5 Juicy Food Memoirs That Are Better for You Than the Tabloids

5 Juicy Food Memoirs That Are Better for You Than the Tabloids

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Coco Morante
Nov 12, 2014
(Image credit: Coco Morante)

I think food writing is some of the best writing out there. After all, it’s a universally inspiring subject — everybody has to eat! But the lives of food-lovers and chefs with a gusto for life also can be juicy and fascinating to read in a way that reminds me of curling up with tabloids like People. But better, of course, because food is better for you than Kim Kardashian.

Whether you’re interested in a career in the food service industry, love cozying up with a well-written memoir, or just want a little juicy entertainment this weekend, these five favorites should be on your must-read list.

(Image credit: Coco Morante)

Blood, Bones & Butter: The Inadvertent Education of a Reluctant Chef by Gabrielle Hamilton

Take one look at the menu at Gabrielle Hamilton's Prune restaurant, and you’ll see a litany of comforting foods from different cuisines. The selection is at once whimsical and well thought out, and pretty much every item looks like something I’d love to eat right now. My warm fuzzy feelings toward this menu are likely amplified due to the fact that, in addition to being a fan of Gabrielle Hamilton’s food sensibilities, I have enormous respect and love for her writing.

It’s a special, special thing when someone with as rich life experience as Hamilton is also blessed with a penchant for reflecting and communicating with such flare and honesty. Blood, Bones & Butter is Hamilton’s tour de force — she lays bare the details of her fascinating life in a way that will entertain and touch you deeply. Curl up with this beautifully-written memoir on a chilly afternoon, and you’ll be hard-pressed to put it down.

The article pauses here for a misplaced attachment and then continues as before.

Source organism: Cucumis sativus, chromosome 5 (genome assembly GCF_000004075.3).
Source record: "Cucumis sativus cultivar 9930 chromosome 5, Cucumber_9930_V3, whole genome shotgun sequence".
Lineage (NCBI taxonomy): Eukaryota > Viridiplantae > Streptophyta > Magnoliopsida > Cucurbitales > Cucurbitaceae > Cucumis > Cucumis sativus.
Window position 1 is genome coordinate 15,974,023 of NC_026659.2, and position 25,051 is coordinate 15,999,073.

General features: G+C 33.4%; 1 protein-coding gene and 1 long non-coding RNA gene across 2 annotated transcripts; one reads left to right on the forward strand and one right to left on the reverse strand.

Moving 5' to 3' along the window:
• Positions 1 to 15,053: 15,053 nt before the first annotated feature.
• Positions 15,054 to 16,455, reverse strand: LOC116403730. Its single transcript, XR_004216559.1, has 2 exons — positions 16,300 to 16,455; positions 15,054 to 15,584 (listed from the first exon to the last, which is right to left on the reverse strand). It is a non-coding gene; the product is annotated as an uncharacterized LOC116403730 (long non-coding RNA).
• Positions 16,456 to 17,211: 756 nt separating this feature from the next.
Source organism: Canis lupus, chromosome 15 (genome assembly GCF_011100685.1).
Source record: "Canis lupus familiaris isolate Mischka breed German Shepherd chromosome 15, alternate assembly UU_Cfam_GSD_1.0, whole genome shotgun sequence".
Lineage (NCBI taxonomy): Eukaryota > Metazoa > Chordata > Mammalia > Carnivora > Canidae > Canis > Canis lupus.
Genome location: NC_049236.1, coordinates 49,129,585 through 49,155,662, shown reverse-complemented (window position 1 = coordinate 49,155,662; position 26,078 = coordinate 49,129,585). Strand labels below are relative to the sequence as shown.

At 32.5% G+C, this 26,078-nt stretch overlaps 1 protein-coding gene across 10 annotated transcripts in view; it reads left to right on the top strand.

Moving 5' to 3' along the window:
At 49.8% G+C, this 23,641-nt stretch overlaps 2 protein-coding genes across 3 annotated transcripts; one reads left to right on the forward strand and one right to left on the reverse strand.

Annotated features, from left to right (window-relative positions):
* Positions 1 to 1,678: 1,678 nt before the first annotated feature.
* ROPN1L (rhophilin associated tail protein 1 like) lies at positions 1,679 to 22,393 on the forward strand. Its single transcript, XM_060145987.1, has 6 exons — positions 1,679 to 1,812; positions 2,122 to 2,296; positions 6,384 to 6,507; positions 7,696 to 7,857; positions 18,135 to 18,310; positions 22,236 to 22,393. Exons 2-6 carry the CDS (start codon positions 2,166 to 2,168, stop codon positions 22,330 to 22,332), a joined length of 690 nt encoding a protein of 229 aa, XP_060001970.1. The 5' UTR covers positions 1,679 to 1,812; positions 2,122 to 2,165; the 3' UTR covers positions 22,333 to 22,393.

(Image credit: Coco Morante)

Kitchen Confidential: Adventures in the Culinary Underbelly by Anthony Bourdain

Watching his documentary show on CNN these days, it’s easy to view Anthony Bourdain as an easygoing, affable guy — the sort of warm-fuzzy travel guide people just can’t wait to invite into their homes for a family meal. He gets along with just about everybody everywhere, bridging culture gaps with a common interest in such things as sausage (or “meat in tube form” as he’s known to call it), nighttime food crawls, and the roasting of large animals over an open fire.